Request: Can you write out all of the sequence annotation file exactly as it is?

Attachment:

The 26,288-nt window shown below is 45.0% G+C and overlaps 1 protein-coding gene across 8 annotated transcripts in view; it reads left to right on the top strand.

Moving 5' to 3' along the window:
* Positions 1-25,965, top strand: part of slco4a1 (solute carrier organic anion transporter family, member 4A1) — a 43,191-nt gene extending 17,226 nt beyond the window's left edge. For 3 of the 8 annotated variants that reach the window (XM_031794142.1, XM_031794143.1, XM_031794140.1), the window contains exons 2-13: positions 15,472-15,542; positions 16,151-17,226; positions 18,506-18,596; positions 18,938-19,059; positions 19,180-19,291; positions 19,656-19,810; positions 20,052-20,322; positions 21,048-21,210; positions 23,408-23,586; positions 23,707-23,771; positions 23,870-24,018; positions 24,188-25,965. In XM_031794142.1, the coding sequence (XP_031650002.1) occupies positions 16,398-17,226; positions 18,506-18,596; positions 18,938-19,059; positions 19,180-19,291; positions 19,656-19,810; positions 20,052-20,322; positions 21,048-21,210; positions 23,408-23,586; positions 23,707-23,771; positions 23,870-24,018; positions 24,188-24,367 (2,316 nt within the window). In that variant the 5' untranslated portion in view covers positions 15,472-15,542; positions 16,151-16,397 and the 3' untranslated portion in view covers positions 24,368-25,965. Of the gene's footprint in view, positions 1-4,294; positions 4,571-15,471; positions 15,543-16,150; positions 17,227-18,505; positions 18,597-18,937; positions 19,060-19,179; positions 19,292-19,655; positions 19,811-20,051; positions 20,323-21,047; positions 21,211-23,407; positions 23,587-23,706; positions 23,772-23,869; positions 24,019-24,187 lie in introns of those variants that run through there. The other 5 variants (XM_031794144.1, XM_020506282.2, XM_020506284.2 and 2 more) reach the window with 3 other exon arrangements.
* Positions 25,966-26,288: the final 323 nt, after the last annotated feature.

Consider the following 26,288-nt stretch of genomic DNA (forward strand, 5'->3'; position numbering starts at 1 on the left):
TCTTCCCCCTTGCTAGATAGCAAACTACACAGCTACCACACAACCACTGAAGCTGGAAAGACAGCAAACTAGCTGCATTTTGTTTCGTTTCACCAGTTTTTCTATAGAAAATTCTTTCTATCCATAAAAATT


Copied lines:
The 26,288-nt window shown below is 45.0% G+C and overlaps 1 protein-coding gene across 8 annotated transcripts in view; it reads left to right on the top strand.

Moving 5' to 3' along the window:
* Positions 1-25,965, top strand: part of slco4a1 (solute carrier organic anion transporter family, member 4A1) — a 43,191-nt gene extending 17,226 nt beyond the window's left edge. For 3 of the 8 annotated variants that reach the window (XM_031794142.1, XM_031794143.1, XM_031794140.1), the window contains exons 2-13: positions 15,472-15,542; positions 16,151-17,226; positions 18,506-18,596; positions 18,938-19,059; positions 19,180-19,291; positions 19,656-19,810; positions 20,052-20,322; positions 21,048-21,210; positions 23,408-23,586; positions 23,707-23,771; positions 23,870-24,018; positions 24,188-25,965. In XM_031794142.1, the coding sequence (XP_031650002.1) occupies positions 16,398-17,226; positions 18,506-18,596; positions 18,938-19,059; positions 19,180-19,291; positions 19,656-19,810; positions 20,052-20,322; positions 21,048-21,210; positions 23,408-23,586; positions 23,707-23,771; positions 23,870-24,018; positions 24,188-24,367 (2,316 nt within the window). In that variant the 5' untranslated portion in view covers positions 15,472-15,542; positions 16,151-16,397 and the 3' untranslated portion in view covers positions 24,368-25,965. Of the gene's footprint in view, positions 1-4,294; positions 4,571-15,471; positions 15,543-16,150; positions 17,227-18,505; positions 18,597-18,937; positions 19,060-19,179; positions 19,292-19,655; positions 19,811-20,051; positions 20,323-21,047; positions 21,211-23,407; positions 23,587-23,706; positions 23,772-23,869; positions 24,019-24,187 lie in introns of those variants that run through there. The other 5 variants (XM_031794144.1, XM_020506282.2, XM_020506284.2 and 2 more) reach the window with 3 other exon arrangements.
* Positions 25,966-26,288: the final 323 nt, after the last annotated feature.

Consider the following 26,288-nt stretch of genomic DNA (forward strand, 5'->3'; position numbering starts at 1 on the left):
TCTTCCCCCTTGCTAGATAGCAAACTACACAGCTACCACACAACCACTGAAGCTGGAAAGACAGCAAACTAGCTGCATTTTGTTTCGTTTCACCAGTTTTTCTATAGAAAATTCTTTCTATCCATAAAAATT